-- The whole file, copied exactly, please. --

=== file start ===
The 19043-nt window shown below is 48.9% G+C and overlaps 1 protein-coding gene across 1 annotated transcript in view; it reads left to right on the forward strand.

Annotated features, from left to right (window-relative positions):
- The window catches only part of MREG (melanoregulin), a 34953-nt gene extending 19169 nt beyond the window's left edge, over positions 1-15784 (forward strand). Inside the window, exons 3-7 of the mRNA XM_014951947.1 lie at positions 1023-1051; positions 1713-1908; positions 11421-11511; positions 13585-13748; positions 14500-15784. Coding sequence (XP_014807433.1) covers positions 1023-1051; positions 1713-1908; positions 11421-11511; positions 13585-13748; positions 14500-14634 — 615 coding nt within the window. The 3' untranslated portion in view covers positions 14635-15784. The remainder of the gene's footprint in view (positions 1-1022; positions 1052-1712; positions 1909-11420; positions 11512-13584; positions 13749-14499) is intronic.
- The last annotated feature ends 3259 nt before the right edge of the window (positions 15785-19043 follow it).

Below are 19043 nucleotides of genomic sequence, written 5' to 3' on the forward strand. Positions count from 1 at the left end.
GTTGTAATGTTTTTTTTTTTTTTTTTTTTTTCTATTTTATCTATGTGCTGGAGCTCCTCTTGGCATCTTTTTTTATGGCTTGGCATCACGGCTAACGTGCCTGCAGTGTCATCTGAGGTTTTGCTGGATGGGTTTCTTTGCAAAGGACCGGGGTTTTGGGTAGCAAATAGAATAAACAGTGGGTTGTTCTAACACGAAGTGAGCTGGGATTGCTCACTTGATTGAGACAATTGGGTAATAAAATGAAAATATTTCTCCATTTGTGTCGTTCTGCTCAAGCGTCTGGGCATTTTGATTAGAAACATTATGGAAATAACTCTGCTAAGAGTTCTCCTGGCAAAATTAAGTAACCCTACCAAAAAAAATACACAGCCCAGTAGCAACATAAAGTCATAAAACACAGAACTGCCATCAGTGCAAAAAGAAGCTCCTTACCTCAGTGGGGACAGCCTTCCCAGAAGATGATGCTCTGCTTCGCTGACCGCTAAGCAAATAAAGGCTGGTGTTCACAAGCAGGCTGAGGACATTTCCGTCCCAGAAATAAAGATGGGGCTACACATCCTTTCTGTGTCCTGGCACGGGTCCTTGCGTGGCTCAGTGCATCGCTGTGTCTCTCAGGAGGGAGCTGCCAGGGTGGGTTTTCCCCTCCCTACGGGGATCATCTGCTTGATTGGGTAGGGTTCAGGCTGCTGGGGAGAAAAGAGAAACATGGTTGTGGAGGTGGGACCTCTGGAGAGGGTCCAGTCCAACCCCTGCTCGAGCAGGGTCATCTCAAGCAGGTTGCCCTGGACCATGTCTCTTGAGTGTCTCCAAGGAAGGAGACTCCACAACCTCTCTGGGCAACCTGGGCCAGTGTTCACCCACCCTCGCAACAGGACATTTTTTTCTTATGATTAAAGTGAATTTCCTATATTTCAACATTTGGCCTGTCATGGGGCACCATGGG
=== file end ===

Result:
The 19043-nt window shown below is 48.9% G+C and overlaps 1 protein-coding gene across 1 annotated transcript in view; it reads left to right on the forward strand.

Annotated features, from left to right (window-relative positions):
- The window catches only part of MREG (melanoregulin), a 34953-nt gene extending 19169 nt beyond the window's left edge, over positions 1-15784 (forward strand). Inside the window, exons 3-7 of the mRNA XM_014951947.1 lie at positions 1023-1051; positions 1713-1908; positions 11421-11511; positions 13585-13748; positions 14500-15784. Coding sequence (XP_014807433.1) covers positions 1023-1051; positions 1713-1908; positions 11421-11511; positions 13585-13748; positions 14500-14634 — 615 coding nt within the window. The 3' untranslated portion in view covers positions 14635-15784. The remainder of the gene's footprint in view (positions 1-1022; positions 1052-1712; positions 1909-11420; positions 11512-13584; positions 13749-14499) is intronic.
- The last annotated feature ends 3259 nt before the right edge of the window (positions 15785-19043 follow it).

Below are 19043 nucleotides of genomic sequence, written 5' to 3' on the forward strand. Positions count from 1 at the left end.
GTTGTAATGTTTTTTTTTTTTTTTTTTTTTTCTATTTTATCTATGTGCTGGAGCTCCTCTTGGCATCTTTTTTTATGGCTTGGCATCACGGCTAACGTGCCTGCAGTGTCATCTGAGGTTTTGCTGGATGGGTTTCTTTGCAAAGGACCGGGGTTTTGGGTAGCAAATAGAATAAACAGTGGGTTGTTCTAACACGAAGTGAGCTGGGATTGCTCACTTGATTGAGACAATTGGGTAATAAAATGAAAATATTTCTCCATTTGTGTCGTTCTGCTCAAGCGTCTGGGCATTTTGATTAGAAACATTATGGAAATAACTCTGCTAAGAGTTCTCCTGGCAAAATTAAGTAACCCTACCAAAAAAAATACACAGCCCAGTAGCAACATAAAGTCATAAAACACAGAACTGCCATCAGTGCAAAAAGAAGCTCCTTACCTCAGTGGGGACAGCCTTCCCAGAAGATGATGCTCTGCTTCGCTGACCGCTAAGCAAATAAAGGCTGGTGTTCACAAGCAGGCTGAGGACATTTCCGTCCCAGAAATAAAGATGGGGCTACACATCCTTTCTGTGTCCTGGCACGGGTCCTTGCGTGGCTCAGTGCATCGCTGTGTCTCTCAGGAGGGAGCTGCCAGGGTGGGTTTTCCCCTCCCTACGGGGATCATCTGCTTGATTGGGTAGGGTTCAGGCTGCTGGGGAGAAAAGAGAAACATGGTTGTGGAGGTGGGACCTCTGGAGAGGGTCCAGTCCAACCCCTGCTCGAGCAGGGTCATCTCAAGCAGGTTGCCCTGGACCATGTCTCTTGAGTGTCTCCAAGGAAGGAGACTCCACAACCTCTCTGGGCAACCTGGGCCAGTGTTCACCCACCCTCGCAACAGGACATTTTTTTCTTATGATTAAAGTGAATTTCCTATATTTCAACATTTGGCCTGTCATGGGGCACCATGGG